Govt troops in Marawi welcome ‘unexpected’ visitor

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SOLDIERS in Marawi City welcomed an “unexpected” visitor on Saturday whose presence on the ground was enough to give their morale a boost.

Sen. Manny Pacquiao, an Army reservist, visited the soldiers in the war zone on Saturday to give them “moral support.”

MORALE BOOSTER Handout photo from the military’s Western mindanao command released on Saturday shows Filipino boxer manny Pacquiao (center) posing for photos with soldiers during a visit to a military camp in marawi city. Pacquiao lifted the spirits of government troops battling pro-Islamic State terrorists for over two months. AFP/WEStMincoM

“I gave them moral support. They were very happy because they did not expect my visit,” Pacquiao said in a radio interview.

Pacquiao said he was confident the crisis in Marawi City would end soon based on the dwindling number of Maute terrorists.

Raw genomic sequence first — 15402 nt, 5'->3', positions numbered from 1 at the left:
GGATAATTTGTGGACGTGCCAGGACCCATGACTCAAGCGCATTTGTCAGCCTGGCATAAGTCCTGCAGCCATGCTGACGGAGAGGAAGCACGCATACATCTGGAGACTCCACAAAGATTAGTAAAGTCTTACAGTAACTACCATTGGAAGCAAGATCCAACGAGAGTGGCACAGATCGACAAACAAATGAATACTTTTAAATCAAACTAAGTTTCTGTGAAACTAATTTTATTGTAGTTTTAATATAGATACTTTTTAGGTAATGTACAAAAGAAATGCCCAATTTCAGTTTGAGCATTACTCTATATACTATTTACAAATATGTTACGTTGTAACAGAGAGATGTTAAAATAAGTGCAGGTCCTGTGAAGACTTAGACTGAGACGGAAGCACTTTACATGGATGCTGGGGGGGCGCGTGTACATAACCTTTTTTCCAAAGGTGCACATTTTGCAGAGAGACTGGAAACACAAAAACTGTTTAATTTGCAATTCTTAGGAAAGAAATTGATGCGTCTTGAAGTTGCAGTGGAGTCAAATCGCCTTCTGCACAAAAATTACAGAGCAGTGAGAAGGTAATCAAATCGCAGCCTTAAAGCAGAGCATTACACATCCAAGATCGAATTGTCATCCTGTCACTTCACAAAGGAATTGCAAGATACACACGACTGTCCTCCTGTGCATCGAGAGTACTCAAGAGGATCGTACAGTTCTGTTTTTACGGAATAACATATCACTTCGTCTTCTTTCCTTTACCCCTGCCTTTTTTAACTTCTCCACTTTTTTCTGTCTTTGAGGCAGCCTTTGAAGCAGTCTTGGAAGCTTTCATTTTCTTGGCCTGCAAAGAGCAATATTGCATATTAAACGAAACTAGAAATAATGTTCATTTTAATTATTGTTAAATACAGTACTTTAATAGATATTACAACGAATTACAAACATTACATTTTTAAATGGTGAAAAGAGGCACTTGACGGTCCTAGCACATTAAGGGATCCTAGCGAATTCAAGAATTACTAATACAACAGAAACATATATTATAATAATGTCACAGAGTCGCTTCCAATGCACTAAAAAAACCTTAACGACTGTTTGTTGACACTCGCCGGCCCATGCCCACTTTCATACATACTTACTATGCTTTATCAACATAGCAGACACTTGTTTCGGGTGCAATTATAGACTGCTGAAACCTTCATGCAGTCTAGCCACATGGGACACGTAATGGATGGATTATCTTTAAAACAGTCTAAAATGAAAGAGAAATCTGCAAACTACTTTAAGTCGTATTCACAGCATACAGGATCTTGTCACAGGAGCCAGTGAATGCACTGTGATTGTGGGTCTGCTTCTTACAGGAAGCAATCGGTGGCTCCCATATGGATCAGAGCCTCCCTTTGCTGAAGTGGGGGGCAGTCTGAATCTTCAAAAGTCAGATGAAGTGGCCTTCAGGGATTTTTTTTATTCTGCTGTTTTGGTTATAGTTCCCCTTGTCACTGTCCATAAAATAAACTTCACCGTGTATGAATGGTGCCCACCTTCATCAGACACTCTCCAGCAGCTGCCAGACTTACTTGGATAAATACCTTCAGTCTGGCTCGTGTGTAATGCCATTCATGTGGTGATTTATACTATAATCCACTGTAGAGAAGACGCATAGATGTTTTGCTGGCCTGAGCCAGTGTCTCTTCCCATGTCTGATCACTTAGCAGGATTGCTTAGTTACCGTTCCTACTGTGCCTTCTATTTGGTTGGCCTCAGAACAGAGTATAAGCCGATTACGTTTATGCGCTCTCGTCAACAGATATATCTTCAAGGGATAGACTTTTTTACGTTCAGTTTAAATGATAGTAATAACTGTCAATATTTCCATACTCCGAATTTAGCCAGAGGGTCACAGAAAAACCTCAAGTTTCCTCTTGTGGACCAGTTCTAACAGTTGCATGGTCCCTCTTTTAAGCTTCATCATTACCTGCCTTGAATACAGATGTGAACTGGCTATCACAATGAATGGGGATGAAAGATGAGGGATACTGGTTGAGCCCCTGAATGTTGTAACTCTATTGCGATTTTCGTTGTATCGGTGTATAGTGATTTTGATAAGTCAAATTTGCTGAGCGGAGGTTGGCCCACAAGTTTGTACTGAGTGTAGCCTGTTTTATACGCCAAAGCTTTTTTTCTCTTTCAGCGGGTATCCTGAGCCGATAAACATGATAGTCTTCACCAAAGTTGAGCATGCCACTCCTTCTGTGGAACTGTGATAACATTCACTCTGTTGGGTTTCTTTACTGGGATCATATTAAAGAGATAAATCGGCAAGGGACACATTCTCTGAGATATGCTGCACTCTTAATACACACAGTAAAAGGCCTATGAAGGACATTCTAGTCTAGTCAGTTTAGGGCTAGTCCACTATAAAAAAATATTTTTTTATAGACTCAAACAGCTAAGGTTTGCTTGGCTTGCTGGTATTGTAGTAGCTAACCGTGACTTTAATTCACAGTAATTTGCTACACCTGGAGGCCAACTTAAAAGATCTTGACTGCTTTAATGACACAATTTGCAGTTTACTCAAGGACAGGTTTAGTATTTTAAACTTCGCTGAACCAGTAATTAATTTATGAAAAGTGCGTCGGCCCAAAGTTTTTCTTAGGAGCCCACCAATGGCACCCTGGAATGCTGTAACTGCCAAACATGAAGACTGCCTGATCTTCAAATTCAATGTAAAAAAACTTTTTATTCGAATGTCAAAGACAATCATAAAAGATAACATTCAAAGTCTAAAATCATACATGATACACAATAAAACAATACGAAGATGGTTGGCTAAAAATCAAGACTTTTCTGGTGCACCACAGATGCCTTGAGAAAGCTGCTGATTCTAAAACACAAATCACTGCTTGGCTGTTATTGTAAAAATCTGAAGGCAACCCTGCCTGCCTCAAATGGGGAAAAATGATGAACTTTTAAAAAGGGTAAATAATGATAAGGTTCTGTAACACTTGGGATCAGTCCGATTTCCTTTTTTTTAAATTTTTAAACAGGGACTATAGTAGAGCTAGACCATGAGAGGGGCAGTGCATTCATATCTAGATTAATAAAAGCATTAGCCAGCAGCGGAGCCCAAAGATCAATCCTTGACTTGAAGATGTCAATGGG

“Pakonti ng pakonti (ang kalaban). Malapit na matapos [The number of enemies is getting smaller. It will end soon],” he said.

He added: “The soldiers were asking for our prayers. Let’s pray for them.”

The neophyte senator, who was in special forces battle dress, arrived in Marawi City at about 9 a.m., said Capt. Jo-ann Petinglay, spokeswoman of the Armed Forces’ Western Mindanao Command.

Petinglay said Pacquiao talked to the soldiers, signed the “support our troops” wall, and was given updates on the war in the city that has been raging since May 23.

“He [Pacquiao] supports the troops all the way, and he’s willing to join with them in their fight against the terrorist group if allowed to do so, but he jokingly said that we will lose a boxing hero if he does that,” Petinglay said.

“But he said if he’s given the chance, he will do that because he said it happened before, in another part of Mindanao he joined the troops,” she added.

The world boxing icon-turned-politician joined soldiers in a breakfast “boodle flight” and distributed groceries to the troops.

Before Pacquiao, President Rodrigo Duterte himself visited the soldiers in Marawi on July 20.

With NEIL A. ALCOBER

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